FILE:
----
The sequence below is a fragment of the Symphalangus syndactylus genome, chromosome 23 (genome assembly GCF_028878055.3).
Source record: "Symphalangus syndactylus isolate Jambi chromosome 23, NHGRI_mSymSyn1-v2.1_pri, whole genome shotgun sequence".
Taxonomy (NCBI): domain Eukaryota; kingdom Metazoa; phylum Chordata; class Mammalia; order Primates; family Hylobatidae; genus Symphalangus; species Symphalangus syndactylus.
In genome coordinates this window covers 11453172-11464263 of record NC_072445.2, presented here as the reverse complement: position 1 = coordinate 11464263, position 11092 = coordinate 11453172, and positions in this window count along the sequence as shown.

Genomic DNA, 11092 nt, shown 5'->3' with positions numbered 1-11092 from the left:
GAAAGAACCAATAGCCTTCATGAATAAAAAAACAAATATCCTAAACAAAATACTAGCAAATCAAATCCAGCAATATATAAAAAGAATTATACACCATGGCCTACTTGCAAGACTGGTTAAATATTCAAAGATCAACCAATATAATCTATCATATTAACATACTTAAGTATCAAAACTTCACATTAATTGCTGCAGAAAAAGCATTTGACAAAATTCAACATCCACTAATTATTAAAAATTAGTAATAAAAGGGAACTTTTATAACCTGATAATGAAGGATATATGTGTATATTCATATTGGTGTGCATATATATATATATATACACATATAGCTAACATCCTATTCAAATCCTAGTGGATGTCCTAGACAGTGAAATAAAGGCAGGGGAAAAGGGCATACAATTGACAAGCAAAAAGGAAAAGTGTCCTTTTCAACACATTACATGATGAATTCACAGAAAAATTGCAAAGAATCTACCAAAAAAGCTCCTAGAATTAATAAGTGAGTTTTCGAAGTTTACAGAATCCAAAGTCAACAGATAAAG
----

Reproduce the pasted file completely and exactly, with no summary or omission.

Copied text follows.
The sequence below is a fragment of the Symphalangus syndactylus genome, chromosome 23 (genome assembly GCF_028878055.3).
Source record: "Symphalangus syndactylus isolate Jambi chromosome 23, NHGRI_mSymSyn1-v2.1_pri, whole genome shotgun sequence".
Taxonomy (NCBI): domain Eukaryota; kingdom Metazoa; phylum Chordata; class Mammalia; order Primates; family Hylobatidae; genus Symphalangus; species Symphalangus syndactylus.
In genome coordinates this window covers 11453172-11464263 of record NC_072445.2, presented here as the reverse complement: position 1 = coordinate 11464263, position 11092 = coordinate 11453172, and positions in this window count along the sequence as shown.

Genomic DNA, 11092 nt, shown 5'->3' with positions numbered 1-11092 from the left:
GAAAGAACCAATAGCCTTCATGAATAAAAAAACAAATATCCTAAACAAAATACTAGCAAATCAAATCCAGCAATATATAAAAAGAATTATACACCATGGCCTACTTGCAAGACTGGTTAAATATTCAAAGATCAACCAATATAATCTATCATATTAACATACTTAAGTATCAAAACTTCACATTAATTGCTGCAGAAAAAGCATTTGACAAAATTCAACATCCACTAATTATTAAAAATTAGTAATAAAAGGGAACTTTTATAACCTGATAATGAAGGATATATGTGTATATTCATATTGGTGTGCATATATATATATATATACACATATAGCTAACATCCTATTCAAATCCTAGTGGATGTCCTAGACAGTGAAATAAAGGCAGGGGAAAAGGGCATACAATTGACAAGCAAAAAGGAAAAGTGTCCTTTTCAACACATTACATGATGAATTCACAGAAAAATTGCAAAGAATCTACCAAAAAAGCTCCTAGAATTAATAAGTGAGTTTTCGAAGTTTACAGAATCCAAAGTCAACAGATAAAG